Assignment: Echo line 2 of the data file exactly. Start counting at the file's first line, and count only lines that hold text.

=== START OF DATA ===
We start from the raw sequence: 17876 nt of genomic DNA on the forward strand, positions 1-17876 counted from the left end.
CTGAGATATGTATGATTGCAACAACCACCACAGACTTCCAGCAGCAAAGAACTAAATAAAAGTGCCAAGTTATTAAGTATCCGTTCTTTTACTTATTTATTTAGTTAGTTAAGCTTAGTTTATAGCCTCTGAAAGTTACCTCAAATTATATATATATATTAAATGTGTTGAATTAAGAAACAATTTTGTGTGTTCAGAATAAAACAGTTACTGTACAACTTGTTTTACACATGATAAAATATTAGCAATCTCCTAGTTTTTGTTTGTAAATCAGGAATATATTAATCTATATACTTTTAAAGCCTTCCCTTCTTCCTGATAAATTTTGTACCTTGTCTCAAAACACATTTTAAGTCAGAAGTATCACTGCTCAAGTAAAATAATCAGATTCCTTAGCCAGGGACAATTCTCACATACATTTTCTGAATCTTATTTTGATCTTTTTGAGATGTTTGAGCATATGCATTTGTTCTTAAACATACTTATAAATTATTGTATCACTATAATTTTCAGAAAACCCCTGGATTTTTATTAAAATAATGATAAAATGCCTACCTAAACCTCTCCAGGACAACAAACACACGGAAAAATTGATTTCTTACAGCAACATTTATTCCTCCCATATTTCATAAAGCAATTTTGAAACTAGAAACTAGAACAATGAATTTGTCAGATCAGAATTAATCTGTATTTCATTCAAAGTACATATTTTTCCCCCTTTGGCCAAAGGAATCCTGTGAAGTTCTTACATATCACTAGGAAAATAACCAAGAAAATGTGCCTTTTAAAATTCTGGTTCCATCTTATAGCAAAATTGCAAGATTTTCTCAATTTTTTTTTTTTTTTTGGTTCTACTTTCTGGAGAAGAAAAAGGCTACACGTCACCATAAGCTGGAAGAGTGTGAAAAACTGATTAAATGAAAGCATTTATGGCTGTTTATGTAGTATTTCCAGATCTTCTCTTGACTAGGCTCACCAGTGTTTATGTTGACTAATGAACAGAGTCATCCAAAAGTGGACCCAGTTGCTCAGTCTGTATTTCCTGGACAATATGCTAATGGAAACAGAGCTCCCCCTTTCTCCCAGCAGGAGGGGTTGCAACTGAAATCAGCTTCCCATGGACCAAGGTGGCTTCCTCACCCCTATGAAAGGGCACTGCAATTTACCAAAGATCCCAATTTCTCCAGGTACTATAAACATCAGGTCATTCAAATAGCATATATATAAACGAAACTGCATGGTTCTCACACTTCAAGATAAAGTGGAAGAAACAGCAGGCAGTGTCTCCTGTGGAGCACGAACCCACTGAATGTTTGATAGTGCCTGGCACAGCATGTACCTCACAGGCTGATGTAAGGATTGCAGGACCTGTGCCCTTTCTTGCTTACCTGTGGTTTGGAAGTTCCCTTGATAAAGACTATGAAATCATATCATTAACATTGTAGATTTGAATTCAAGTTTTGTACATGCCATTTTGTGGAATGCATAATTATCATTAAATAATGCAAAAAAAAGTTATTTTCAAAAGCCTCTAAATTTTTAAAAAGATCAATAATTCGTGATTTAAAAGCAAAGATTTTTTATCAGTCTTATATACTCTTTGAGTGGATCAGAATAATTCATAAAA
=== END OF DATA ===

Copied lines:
CTGAGATATGTATGATTGCAACAACCACCACAGACTTCCAGCAGCAAAGAACTAAATAAAAGTGCCAAGTTATTAAGTATCCGTTCTTTTACTTATTTATTTAGTTAGTTAAGCTTAGTTTATAGCCTCTGAAAGTTACCTCAAATTATATATATATATTAAATGTGTTGAATTAAGAAACAATTTTGTGTGTTCAGAATAAAACAGTTACTGTACAACTTGTTTTACACATGATAAAATATTAGCAATCTCCTAGTTTTTGTTTGTAAATCAGGAATATATTAATCTATATACTTTTAAAGCCTTCCCTTCTTCCTGATAAATTTTGTACCTTGTCTCAAAACACATTTTAAGTCAGAAGTATCACTGCTCAAGTAAAATAATCAGATTCCTTAGCCAGGGACAATTCTCACATACATTTTCTGAATCTTATTTTGATCTTTTTGAGATGTTTGAGCATATGCATTTGTTCTTAAACATACTTATAAATTATTGTATCACTATAATTTTCAGAAAACCCCTGGATTTTTATTAAAATAATGATAAAATGCCTACCTAAACCTCTCCAGGACAACAAACACACGGAAAAATTGATTTCTTACAGCAACATTTATTCCTCCCATATTTCATAAAGCAATTTTGAAACTAGAAACTAGAACAATGAATTTGTCAGATCAGAATTAATCTGTATTTCATTCAAAGTACATATTTTTCCCCCTTTGGCCAAAGGAATCCTGTGAAGTTCTTACATATCACTAGGAAAATAACCAAGAAAATGTGCCTTTTAAAATTCTGGTTCCATCTTATAGCAAAATTGCAAGATTTTCTCAATTTTTTTTTTTTTTTTGGTTCTACTTTCTGGAGAAGAAAAAGGCTACACGTCACCATAAGCTGGAAGAGTGTGAAAAACTGATTAAATGAAAGCATTTATGGCTGTTTATGTAGTATTTCCAGATCTTCTCTTGACTAGGCTCACCAGTGTTTATGTTGACTAATGAACAGAGTCATCCAAAAGTGGACCCAGTTGCTCAGTCTGTATTTCCTGGACAATATGCTAATGGAAACAGAGCTCCCCCTTTCTCCCAGCAGGAGGGGTTGCAACTGAAATCAGCTTCCCATGGACCAAGGTGGCTTCCTCACCCCTATGAAAGGGCACTGCAATTTACCAAAGATCCCAATTTCTCCAGGTACTATAAACATCAGGTCATTCAAATAGCATATATATAAACGAAACTGCATGGTTCTCACACTTCAAGATAAAGTGGAAGAAACAGCAGGCAGTGTCTCCTGTGGAGCACGAACCCACTGAATGTTTGATAGTGCCTGGCACAGCATGTACCTCACAGGCTGATGTAAGGATTGCAGGACCTGTGCCCTTTCTTGCTTACCTGTGGTTTGGAAGTTCCCTTGATAAAGACTATGAAATCATATCATTAACATTGTAGATTTGAATTCAAGTTTTGTACATGCCATTTTGTGGAATGCATAATTATCATTAAATAATGCAAAAAAAAGTTATTTTCAAAAGCCTCTAAATTTTTAAAAAGATCAATAATTCGTGATTTAAAAGCAAAGATTTTTTATCAGTCTTATATACTCTTTGAGTGGATCAGAATAATTCATAAAA